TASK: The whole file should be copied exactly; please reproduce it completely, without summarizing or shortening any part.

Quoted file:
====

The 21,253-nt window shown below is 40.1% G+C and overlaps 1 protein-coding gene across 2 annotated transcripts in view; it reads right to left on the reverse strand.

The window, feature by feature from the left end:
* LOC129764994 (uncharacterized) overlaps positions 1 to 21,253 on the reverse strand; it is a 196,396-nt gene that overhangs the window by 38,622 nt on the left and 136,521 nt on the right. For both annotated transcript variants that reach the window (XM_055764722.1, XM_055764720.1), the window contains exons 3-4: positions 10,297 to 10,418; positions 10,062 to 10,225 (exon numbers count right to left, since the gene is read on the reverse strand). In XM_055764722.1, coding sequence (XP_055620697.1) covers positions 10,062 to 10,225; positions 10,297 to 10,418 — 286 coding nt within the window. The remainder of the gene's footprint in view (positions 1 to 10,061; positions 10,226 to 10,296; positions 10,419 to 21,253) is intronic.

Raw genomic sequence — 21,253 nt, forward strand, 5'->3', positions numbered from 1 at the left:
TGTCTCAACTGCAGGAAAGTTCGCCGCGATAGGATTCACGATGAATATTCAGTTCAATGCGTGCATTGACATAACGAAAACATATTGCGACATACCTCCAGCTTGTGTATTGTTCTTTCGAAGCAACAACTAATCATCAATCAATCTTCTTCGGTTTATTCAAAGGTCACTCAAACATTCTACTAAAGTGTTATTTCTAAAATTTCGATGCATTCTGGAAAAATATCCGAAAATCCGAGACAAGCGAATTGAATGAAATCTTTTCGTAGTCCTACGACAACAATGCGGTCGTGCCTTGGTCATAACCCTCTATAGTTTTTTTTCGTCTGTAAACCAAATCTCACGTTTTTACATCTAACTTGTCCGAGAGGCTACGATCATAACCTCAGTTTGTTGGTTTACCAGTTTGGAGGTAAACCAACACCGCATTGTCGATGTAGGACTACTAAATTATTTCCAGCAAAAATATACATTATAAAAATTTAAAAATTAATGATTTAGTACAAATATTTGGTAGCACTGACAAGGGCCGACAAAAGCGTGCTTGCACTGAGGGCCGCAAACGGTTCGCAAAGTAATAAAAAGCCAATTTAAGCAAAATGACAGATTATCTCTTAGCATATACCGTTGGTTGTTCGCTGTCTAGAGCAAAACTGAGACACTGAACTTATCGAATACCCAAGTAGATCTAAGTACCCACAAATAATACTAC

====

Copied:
The 21,253-nt window shown below is 40.1% G+C and overlaps 1 protein-coding gene across 2 annotated transcripts in view; it reads right to left on the reverse strand.

The window, feature by feature from the left end:
* LOC129764994 (uncharacterized) overlaps positions 1 to 21,253 on the reverse strand; it is a 196,396-nt gene that overhangs the window by 38,622 nt on the left and 136,521 nt on the right. For both annotated transcript variants that reach the window (XM_055764722.1, XM_055764720.1), the window contains exons 3-4: positions 10,297 to 10,418; positions 10,062 to 10,225 (exon numbers count right to left, since the gene is read on the reverse strand). In XM_055764722.1, coding sequence (XP_055620697.1) covers positions 10,062 to 10,225; positions 10,297 to 10,418 — 286 coding nt within the window. The remainder of the gene's footprint in view (positions 1 to 10,061; positions 10,226 to 10,296; positions 10,419 to 21,253) is intronic.

Raw genomic sequence — 21,253 nt, forward strand, 5'->3', positions numbered from 1 at the left:
TGTCTCAACTGCAGGAAAGTTCGCCGCGATAGGATTCACGATGAATATTCAGTTCAATGCGTGCATTGACATAACGAAAACATATTGCGACATACCTCCAGCTTGTGTATTGTTCTTTCGAAGCAACAACTAATCATCAATCAATCTTCTTCGGTTTATTCAAAGGTCACTCAAACATTCTACTAAAGTGTTATTTCTAAAATTTCGATGCATTCTGGAAAAATATCCGAAAATCCGAGACAAGCGAATTGAATGAAATCTTTTCGTAGTCCTACGACAACAATGCGGTCGTGCCTTGGTCATAACCCTCTATAGTTTTTTTTCGTCTGTAAACCAAATCTCACGTTTTTACATCTAACTTGTCCGAGAGGCTACGATCATAACCTCAGTTTGTTGGTTTACCAGTTTGGAGGTAAACCAACACCGCATTGTCGATGTAGGACTACTAAATTATTTCCAGCAAAAATATACATTATAAAAATTTAAAAATTAATGATTTAGTACAAATATTTGGTAGCACTGACAAGGGCCGACAAAAGCGTGCTTGCACTGAGGGCCGCAAACGGTTCGCAAAGTAATAAAAAGCCAATTTAAGCAAAATGACAGATTATCTCTTAGCATATACCGTTGGTTGTTCGCTGTCTAGAGCAAAACTGAGACACTGAACTTATCGAATACCCAAGTAGATCTAAGTACCCACAAATAATACTAC